June 24, 2017
June 24, 2017
June 28, 2017
From Industry to Graduate School: How Returners (Re)Learn How to Write
In recent years, a number of researchers have studied returners in engineering graduate programs; these are students who, after graduating with a bachelor’s degree in engineering, have chosen to enter the workforce for a significant period of time before beginning a graduate degree. Previous research has shown that returners bring unique strengths to their graduate programs. They are highly motivated, aware of the implications of their work, and interested in applying it to the real-world problems with which they are familiar. They do, however, face many challenges. One such unexplored cost involves writing. Professionals in industry have to communicate, and much of this communication is in written form; however, the rhetorical genres in industry differ significantly from academia. This may present challenges, and returners need to transfer their writing skills from the industrial context to an academic context. In this exploratory study, we developed an interview protocol and conducted interviews with four (n=4) returner participants in the engineering doctoral programs at a major Midwestern university. The common themes revealed in the interviews form the basis for implications for how graduate engineering programs can help returners make a successful transition from skilled industry writers to effective academic writers.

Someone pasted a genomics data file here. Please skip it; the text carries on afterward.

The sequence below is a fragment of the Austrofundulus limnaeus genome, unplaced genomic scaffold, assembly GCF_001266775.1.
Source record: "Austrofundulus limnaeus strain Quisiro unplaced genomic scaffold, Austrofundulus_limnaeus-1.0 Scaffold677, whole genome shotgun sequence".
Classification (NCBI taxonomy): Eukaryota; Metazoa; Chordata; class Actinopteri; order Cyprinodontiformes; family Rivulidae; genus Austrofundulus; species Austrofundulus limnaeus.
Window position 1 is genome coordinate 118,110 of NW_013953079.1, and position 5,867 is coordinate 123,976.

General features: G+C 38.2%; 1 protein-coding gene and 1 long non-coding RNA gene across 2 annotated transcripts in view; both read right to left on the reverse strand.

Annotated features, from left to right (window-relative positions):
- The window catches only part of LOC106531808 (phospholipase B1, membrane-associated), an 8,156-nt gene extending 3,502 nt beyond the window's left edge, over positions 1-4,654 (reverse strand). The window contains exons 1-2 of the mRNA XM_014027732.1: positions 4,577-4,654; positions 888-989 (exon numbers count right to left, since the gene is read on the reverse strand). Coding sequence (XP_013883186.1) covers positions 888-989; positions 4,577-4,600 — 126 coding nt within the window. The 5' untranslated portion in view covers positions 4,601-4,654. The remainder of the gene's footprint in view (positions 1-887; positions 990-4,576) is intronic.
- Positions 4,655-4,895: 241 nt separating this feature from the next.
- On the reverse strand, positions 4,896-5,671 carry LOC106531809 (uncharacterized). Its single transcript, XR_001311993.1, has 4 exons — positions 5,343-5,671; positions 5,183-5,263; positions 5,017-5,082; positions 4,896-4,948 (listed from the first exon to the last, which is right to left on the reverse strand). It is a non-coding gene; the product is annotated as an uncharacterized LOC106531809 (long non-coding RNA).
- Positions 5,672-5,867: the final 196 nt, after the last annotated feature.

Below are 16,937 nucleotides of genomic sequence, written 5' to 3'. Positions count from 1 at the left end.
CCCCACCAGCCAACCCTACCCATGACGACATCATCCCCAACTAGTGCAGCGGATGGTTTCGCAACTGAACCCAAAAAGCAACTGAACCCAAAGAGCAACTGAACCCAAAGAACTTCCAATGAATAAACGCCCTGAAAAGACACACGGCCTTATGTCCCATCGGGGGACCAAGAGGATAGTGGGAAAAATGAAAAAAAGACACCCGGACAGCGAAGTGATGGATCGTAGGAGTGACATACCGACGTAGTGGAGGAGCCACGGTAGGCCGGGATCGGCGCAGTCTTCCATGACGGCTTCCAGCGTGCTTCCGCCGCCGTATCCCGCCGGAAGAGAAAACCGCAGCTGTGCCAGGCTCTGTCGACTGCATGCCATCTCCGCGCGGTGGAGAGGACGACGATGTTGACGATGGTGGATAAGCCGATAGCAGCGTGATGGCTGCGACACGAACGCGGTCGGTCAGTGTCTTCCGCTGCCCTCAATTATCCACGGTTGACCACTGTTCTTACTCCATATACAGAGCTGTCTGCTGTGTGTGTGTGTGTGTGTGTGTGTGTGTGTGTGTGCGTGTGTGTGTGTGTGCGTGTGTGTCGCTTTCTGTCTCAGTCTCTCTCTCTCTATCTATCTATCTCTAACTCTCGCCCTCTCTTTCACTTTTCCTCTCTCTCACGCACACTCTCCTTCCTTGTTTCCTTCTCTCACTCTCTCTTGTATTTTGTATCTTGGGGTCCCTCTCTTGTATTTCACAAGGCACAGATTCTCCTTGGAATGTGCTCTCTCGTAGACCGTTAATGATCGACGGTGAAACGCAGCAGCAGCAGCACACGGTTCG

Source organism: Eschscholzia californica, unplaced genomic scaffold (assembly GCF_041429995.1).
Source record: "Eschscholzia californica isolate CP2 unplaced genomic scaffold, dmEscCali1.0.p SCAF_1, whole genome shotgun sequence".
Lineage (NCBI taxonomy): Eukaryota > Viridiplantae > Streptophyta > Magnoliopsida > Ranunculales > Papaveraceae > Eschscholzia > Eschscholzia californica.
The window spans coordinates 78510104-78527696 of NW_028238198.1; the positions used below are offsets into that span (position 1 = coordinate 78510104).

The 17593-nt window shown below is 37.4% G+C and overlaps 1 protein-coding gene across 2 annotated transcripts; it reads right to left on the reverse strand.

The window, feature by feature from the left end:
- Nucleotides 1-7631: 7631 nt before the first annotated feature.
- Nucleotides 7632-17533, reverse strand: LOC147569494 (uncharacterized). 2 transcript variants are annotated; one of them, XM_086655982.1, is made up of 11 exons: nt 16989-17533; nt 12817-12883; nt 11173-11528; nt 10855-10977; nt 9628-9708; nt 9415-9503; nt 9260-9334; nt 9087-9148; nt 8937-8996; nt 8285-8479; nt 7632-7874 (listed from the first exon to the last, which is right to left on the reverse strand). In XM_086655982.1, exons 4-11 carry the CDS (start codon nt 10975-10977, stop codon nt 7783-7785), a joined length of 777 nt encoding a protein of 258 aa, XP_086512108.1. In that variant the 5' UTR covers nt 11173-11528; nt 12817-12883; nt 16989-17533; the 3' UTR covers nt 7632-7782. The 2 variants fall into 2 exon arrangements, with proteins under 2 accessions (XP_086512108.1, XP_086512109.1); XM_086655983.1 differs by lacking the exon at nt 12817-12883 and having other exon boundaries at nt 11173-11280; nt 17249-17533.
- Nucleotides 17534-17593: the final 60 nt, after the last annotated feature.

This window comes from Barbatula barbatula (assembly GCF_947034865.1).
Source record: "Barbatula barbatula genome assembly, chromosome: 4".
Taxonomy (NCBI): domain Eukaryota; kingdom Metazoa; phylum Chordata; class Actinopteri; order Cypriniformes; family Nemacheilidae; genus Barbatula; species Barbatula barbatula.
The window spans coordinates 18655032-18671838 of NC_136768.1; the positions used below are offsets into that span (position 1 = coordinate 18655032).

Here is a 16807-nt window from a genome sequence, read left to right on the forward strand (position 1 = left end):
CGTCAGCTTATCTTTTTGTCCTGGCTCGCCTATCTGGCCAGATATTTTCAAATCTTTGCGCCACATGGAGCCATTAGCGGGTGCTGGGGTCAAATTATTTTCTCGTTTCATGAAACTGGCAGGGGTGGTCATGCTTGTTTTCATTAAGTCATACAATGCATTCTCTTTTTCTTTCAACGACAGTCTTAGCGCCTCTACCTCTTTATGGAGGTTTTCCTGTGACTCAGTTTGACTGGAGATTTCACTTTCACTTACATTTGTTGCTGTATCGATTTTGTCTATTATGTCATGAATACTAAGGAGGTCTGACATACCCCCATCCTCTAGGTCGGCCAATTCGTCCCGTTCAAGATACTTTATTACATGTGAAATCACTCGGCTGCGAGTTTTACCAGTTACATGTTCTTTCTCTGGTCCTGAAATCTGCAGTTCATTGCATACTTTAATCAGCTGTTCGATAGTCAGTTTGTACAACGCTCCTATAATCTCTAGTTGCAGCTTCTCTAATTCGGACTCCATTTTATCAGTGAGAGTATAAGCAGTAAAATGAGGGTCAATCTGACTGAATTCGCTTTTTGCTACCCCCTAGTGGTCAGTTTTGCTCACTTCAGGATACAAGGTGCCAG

Peters, D. L., & Goldstein, M. H., & Lax, J. (2017, June), From Industry to Graduate School: How Returners (Re)Learn How to Write Paper presented at 2017 ASEE Annual Conference & Exposition, Columbus, Ohio. https://peer.asee.org/28391
ASEE holds the copyright on this document. It may be read by the public free of charge. Authors may archive their work on personal websites or in institutional repositories with the following citation: © 2017 American Society for Engineering Education. Other scholars may excerpt or quote from these materials with the same citation. When excerpting or quoting from Conference Proceedings, authors should, in addition to noting the ASEE copyright, list all the original authors and their institutions and name the host city of the conference. - Last updated April 1, 2015